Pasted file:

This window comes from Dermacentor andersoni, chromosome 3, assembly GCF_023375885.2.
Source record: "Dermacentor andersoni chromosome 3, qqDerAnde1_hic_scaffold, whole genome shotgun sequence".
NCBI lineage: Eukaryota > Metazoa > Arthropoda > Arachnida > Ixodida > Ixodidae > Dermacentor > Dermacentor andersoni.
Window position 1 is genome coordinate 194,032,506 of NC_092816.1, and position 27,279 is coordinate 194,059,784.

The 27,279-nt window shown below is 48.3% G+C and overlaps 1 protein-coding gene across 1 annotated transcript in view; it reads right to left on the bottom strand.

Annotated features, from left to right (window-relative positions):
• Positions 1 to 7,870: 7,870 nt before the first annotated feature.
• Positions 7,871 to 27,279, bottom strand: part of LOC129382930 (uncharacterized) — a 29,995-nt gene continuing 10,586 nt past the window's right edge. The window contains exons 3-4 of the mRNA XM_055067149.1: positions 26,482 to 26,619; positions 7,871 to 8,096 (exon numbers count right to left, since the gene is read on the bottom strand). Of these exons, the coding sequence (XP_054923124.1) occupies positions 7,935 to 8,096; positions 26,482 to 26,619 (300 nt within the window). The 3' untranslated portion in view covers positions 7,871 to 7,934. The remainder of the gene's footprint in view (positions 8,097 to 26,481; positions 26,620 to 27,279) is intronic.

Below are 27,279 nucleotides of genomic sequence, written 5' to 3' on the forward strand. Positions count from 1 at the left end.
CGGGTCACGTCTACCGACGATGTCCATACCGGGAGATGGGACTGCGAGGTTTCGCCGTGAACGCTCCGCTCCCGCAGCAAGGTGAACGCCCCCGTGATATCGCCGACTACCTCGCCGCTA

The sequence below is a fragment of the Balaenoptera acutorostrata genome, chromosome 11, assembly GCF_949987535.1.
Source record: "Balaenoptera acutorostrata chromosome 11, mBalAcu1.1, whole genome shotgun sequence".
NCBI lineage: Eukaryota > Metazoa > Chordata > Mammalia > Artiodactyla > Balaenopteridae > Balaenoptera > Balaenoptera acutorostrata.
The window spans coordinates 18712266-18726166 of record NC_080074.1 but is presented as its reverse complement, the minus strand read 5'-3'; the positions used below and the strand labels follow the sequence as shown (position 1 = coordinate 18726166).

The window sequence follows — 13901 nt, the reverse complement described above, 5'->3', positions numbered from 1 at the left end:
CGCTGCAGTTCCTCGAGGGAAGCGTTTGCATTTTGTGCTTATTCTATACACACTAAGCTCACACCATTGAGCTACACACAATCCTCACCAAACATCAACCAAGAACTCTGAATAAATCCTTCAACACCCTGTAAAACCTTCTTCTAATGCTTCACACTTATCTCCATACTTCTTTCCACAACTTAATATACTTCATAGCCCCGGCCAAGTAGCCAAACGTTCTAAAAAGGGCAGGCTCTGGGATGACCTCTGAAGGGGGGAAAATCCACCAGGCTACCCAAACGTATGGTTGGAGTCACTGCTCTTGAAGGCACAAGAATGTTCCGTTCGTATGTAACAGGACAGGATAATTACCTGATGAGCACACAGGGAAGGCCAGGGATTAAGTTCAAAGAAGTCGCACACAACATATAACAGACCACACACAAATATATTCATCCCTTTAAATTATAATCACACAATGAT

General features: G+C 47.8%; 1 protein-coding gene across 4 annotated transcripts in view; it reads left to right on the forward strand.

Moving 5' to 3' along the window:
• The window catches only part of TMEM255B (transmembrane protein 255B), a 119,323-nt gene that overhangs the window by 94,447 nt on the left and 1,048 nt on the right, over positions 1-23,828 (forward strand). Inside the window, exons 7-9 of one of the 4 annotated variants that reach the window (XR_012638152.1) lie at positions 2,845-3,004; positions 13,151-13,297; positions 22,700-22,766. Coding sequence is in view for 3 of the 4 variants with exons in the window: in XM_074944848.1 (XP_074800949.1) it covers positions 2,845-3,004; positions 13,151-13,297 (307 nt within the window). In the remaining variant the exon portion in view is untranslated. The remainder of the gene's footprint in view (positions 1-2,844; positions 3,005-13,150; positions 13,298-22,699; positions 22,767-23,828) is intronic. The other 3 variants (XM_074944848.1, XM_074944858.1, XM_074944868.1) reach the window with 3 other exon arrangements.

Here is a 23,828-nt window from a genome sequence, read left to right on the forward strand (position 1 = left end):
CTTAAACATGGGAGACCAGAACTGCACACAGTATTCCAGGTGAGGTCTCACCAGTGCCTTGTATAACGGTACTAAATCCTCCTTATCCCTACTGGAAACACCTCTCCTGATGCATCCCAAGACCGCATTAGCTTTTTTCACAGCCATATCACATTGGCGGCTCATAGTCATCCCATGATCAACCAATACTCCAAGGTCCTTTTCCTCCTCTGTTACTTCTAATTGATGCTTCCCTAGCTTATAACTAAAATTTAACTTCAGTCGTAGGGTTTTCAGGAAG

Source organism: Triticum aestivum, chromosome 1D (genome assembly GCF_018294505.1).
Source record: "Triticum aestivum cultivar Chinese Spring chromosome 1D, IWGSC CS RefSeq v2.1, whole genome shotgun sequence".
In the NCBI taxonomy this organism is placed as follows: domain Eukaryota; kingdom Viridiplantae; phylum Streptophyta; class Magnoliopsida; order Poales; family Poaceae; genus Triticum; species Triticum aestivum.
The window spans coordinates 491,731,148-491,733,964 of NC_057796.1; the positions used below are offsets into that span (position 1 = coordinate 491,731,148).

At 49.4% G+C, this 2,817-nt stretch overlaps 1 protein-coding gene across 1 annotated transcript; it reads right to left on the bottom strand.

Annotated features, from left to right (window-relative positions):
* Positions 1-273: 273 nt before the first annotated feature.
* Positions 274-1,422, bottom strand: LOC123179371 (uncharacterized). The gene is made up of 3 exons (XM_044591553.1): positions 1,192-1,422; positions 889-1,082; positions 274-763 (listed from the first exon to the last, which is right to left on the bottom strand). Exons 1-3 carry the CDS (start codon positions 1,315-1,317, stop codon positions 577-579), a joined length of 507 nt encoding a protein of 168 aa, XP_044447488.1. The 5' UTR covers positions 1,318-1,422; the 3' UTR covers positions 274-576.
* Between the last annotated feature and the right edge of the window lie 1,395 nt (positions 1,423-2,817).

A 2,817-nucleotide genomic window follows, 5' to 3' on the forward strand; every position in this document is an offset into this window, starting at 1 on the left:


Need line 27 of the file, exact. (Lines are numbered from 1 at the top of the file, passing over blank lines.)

Annotated features, from left to right (window-relative positions):